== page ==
As noted already, Smith rarely self-audited. Gradually he developed a corps of clerks who were devoted to reporting with varying fidelity what he said. With some regularity late in his life, multiple contemporary independent audits exist for the same sermon event. I use event here to point to a sermon as aural, visual, physical experience—nearly impossible to completely relate as text. Because of the technology (ink bottles, quill or metal pens), and the anthropology of auditors, these audits of the same event can be startlingly different. And that plays into a serious problem for later historians. An example is one of Smith’s sermons delivered at the October 1841 church conference in Nauvoo, Illinois. I will note two audits of this event, one by the clerk of the conference and one by another auditor. I’ll quote what appears to be the same part of the sermon from both. First from the clerk:

President Joseph Smith, by request of some of the Twelve, gave instructions on the doctrine of Baptism for the Dead; which was listened to with intense interest by the large assembly. The speaker presented “Baptism for the Dead” as the only way that men can appear as saviors on mount Zion. The proclamation of the first principles of the gospel was a means of salvation to men individually, and it was the truth, not men that saved them; but men, by actively engaging in rites of salvation substitutionally, became instrumental in bringing multitudes of their kin into the kingdom of God.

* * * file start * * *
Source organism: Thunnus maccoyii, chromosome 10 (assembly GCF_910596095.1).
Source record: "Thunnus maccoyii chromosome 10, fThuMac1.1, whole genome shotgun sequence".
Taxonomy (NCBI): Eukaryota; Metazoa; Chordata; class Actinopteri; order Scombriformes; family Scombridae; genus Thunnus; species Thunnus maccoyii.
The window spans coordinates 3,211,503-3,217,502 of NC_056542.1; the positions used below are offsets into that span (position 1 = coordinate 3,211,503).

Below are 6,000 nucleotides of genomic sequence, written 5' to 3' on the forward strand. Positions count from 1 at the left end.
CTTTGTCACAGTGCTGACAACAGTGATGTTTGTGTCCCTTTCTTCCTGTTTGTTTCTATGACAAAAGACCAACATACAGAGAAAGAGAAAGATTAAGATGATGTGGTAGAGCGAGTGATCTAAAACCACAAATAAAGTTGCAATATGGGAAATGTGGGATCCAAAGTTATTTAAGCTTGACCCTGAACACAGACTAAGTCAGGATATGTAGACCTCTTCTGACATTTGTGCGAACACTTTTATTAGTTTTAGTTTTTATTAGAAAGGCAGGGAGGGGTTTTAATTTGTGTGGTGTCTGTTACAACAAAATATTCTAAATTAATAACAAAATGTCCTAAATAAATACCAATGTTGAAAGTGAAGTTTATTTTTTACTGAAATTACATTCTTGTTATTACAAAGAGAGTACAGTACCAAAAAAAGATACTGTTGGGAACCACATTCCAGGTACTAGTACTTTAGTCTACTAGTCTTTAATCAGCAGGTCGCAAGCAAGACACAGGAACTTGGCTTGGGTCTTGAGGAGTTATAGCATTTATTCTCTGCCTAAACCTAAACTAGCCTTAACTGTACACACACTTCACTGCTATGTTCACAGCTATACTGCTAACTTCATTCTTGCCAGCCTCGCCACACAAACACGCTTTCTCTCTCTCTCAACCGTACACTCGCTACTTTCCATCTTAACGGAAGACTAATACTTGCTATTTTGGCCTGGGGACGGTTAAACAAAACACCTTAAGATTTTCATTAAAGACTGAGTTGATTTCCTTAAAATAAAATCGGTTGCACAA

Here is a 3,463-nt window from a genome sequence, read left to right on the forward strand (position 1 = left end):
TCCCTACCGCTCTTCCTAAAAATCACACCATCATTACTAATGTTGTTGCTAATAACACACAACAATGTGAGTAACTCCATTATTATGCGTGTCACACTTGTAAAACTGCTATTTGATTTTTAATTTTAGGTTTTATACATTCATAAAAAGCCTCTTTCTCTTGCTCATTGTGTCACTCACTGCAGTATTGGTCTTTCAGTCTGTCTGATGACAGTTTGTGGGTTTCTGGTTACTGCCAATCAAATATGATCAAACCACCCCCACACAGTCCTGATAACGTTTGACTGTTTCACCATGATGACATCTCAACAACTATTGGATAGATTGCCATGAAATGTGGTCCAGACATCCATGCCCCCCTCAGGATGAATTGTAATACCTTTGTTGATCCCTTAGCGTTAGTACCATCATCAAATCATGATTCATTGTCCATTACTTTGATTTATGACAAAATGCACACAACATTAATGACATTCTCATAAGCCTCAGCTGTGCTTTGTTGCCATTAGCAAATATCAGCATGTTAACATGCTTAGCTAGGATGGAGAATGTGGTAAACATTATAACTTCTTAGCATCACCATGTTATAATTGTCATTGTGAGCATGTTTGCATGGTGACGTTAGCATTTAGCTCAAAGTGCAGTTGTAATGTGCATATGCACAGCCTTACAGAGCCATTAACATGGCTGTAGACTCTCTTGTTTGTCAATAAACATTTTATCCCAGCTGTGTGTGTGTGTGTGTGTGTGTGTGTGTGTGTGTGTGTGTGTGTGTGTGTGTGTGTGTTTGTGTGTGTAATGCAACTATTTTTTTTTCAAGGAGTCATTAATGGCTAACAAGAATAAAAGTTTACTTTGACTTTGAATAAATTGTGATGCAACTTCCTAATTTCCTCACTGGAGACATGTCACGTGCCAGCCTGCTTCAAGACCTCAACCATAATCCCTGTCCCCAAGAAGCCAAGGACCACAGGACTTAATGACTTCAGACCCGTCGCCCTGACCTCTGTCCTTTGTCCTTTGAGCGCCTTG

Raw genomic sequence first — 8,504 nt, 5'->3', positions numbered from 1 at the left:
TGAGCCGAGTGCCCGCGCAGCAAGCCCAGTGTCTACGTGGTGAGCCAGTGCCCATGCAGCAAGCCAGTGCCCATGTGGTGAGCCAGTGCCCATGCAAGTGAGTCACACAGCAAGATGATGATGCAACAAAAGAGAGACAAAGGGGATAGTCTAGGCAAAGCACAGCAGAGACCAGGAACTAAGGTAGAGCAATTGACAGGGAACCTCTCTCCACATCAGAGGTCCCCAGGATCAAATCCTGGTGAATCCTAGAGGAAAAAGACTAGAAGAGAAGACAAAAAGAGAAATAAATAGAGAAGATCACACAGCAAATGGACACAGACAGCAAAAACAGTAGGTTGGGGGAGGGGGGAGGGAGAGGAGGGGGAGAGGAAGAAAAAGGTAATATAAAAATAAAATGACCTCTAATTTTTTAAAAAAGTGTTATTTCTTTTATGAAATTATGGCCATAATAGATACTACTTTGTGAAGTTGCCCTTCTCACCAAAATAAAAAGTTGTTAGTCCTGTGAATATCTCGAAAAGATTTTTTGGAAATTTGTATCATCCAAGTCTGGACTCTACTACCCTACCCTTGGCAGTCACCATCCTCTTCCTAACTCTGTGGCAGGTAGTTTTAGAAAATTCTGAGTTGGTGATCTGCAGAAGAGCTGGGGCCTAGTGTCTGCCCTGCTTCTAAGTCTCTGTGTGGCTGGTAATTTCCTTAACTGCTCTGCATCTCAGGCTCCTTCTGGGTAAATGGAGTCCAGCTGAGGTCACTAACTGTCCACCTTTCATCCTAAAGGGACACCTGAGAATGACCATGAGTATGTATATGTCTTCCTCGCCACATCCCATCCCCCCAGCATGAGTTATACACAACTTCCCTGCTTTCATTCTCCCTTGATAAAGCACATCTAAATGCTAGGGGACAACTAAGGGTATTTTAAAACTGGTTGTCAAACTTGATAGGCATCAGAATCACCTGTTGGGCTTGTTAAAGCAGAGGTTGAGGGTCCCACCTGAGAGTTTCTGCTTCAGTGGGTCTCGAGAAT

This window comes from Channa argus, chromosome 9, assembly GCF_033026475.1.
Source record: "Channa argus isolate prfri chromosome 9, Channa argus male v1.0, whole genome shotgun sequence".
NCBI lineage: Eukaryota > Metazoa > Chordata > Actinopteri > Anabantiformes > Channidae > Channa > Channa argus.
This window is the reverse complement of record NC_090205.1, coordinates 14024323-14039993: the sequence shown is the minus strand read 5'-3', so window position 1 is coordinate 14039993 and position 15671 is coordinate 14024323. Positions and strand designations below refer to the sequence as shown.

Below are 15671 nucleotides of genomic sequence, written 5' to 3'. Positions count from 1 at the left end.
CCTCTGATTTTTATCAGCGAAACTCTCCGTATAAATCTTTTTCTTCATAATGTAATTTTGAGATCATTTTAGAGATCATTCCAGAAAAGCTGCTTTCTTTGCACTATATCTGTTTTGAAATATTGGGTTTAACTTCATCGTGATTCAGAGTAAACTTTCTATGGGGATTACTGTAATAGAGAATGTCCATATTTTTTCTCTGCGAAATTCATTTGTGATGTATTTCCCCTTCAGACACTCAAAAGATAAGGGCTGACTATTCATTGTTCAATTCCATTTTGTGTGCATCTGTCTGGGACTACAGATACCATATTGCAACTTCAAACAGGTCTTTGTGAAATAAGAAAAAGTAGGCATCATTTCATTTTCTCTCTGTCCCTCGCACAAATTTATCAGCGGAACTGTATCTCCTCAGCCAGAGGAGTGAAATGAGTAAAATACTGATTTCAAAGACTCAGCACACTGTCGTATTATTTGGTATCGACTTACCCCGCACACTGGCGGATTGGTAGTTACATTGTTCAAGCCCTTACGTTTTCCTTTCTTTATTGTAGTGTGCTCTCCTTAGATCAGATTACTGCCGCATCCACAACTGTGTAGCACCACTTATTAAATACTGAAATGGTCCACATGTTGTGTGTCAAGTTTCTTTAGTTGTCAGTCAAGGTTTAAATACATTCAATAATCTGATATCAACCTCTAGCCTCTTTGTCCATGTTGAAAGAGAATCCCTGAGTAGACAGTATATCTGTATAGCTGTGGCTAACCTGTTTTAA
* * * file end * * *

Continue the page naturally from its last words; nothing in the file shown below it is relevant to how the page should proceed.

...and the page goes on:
Now the second audit:

Saviors shall come up on. Mt Zion &c – . what is it & To preach only? No. In every dispensation something else to do besides preach to all– neglect the Baptism for the dead.– Could that man enter into the fullness of his rest? [illegible] cannot be saviors of man upon any other principle that be re[ce]ving revelation of all the things To trace our family by gene[a] olo[g]y & Rev[elation]– 1st principles of the Gospel no more to the B[aptism] for the Dead. then the dim[me] st Star is to the Glo[r]y of Yonder Son. All the kindred from the days of Adam dow[n] upon that princ[i]ple. Universalism is nothing.

I love the last auditor’s last sentence: Universalism is nothing. It is important in understanding Smith I think. But this kind of thing shows the rags and riches of Smithian lore. We have two longhand reports, evidently, the first one refined in some way and then published, the second the raw audit of an apparent eyewitness but clearly laced with compression and insertion by the auditor. Often we only get one witness text per sermon if we are lucky. Here we have two, and the numbers can get juicily larger than that.